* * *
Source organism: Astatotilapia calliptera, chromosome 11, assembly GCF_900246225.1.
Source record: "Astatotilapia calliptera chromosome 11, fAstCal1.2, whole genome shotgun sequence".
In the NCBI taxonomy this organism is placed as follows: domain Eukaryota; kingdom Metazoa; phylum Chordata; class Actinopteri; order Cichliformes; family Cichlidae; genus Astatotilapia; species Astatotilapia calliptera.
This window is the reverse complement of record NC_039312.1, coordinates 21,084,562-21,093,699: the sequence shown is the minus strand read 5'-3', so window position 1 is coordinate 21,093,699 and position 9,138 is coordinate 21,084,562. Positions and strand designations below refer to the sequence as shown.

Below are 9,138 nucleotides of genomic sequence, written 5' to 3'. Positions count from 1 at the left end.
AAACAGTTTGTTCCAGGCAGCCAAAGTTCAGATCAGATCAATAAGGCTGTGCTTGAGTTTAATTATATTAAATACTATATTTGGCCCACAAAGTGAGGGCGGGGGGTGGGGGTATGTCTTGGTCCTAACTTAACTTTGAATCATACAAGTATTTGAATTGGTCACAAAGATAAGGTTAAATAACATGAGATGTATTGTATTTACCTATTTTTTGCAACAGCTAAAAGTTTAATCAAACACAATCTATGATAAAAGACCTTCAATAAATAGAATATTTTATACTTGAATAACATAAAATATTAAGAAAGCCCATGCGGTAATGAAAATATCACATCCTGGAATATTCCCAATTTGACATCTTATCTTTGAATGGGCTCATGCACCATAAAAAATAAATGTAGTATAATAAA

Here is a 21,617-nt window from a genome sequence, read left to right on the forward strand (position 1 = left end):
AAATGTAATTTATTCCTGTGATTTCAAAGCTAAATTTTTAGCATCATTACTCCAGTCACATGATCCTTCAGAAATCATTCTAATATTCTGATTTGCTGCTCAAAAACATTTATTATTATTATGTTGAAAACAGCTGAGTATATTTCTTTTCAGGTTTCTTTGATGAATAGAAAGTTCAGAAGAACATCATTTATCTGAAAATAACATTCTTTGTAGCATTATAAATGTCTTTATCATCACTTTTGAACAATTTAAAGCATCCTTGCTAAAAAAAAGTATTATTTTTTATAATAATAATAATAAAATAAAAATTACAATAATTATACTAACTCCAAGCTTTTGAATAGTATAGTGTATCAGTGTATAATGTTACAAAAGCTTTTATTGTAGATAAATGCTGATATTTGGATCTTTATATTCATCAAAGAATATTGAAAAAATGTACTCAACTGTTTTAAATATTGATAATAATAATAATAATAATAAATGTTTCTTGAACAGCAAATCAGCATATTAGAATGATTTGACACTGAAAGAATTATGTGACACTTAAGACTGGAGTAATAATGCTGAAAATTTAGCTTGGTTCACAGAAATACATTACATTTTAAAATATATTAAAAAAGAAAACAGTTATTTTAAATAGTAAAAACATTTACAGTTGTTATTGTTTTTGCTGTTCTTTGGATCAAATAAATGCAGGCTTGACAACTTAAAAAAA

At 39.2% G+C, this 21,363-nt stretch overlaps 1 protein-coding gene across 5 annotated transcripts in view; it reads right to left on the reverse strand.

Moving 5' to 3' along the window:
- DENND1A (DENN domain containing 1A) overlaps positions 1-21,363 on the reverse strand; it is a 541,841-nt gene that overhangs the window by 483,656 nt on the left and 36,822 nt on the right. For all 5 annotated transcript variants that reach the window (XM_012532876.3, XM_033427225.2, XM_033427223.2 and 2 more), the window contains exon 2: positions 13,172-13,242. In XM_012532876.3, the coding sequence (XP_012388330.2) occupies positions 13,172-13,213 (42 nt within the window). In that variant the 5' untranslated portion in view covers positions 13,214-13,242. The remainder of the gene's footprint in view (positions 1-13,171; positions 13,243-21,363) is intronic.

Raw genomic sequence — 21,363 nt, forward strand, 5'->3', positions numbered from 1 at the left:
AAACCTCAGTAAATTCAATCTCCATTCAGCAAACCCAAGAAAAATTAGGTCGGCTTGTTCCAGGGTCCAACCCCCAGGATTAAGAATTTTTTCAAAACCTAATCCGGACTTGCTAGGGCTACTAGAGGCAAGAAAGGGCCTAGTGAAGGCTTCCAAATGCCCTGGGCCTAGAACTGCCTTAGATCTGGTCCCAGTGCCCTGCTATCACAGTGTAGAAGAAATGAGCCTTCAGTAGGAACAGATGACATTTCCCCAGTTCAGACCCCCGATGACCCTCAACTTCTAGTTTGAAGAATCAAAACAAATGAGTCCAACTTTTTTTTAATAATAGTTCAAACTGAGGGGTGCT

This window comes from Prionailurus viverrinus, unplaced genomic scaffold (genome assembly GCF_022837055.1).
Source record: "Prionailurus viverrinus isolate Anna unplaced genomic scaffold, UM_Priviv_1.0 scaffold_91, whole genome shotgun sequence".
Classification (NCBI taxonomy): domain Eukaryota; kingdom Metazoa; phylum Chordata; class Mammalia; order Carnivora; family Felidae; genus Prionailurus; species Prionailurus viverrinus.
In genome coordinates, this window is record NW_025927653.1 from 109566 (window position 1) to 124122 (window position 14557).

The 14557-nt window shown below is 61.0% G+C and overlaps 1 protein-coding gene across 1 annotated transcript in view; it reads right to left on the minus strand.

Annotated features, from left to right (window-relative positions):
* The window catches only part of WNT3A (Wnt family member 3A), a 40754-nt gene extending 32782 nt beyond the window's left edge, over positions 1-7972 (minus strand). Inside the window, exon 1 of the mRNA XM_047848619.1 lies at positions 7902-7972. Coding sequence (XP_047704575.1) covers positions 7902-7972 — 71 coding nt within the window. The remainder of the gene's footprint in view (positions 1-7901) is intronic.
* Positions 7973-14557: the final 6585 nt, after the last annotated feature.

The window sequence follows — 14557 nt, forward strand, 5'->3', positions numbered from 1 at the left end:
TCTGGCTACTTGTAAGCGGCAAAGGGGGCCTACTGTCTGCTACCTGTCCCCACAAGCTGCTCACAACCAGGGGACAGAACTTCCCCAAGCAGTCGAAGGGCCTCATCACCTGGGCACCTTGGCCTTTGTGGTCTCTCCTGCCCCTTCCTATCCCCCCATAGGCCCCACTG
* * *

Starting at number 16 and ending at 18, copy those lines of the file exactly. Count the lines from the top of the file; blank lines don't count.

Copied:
Classification (NCBI taxonomy): domain Eukaryota; kingdom Metazoa; phylum Chordata; class Mammalia; order Carnivora; family Felidae; genus Prionailurus; species Prionailurus viverrinus.
In genome coordinates, this window is record NW_025927653.1 from 109566 (window position 1) to 124122 (window position 14557).

The 14557-nt window shown below is 61.0% G+C and overlaps 1 protein-coding gene across 1 annotated transcript in view; it reads right to left on the minus strand.